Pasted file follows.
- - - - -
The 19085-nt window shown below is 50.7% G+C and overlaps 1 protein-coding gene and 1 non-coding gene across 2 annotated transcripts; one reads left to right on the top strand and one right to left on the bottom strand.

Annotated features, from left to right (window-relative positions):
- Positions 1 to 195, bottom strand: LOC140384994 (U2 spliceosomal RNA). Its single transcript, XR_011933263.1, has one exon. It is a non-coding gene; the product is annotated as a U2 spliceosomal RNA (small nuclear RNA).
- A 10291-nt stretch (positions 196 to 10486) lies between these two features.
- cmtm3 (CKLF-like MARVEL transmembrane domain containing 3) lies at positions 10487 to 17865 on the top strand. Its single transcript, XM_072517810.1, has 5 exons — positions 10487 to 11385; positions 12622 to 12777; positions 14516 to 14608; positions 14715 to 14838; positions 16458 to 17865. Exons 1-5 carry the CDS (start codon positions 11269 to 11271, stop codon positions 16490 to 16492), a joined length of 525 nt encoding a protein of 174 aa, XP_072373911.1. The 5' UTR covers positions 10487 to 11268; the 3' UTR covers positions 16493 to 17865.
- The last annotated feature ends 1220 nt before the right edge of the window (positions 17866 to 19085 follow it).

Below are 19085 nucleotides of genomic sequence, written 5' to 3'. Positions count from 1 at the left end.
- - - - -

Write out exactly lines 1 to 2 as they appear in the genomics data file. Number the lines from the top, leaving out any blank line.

The 19085-nt window shown below is 50.7% G+C and overlaps 1 protein-coding gene and 1 non-coding gene across 2 annotated transcripts; one reads left to right on the top strand and one right to left on the bottom strand.

Annotated features, from left to right (window-relative positions):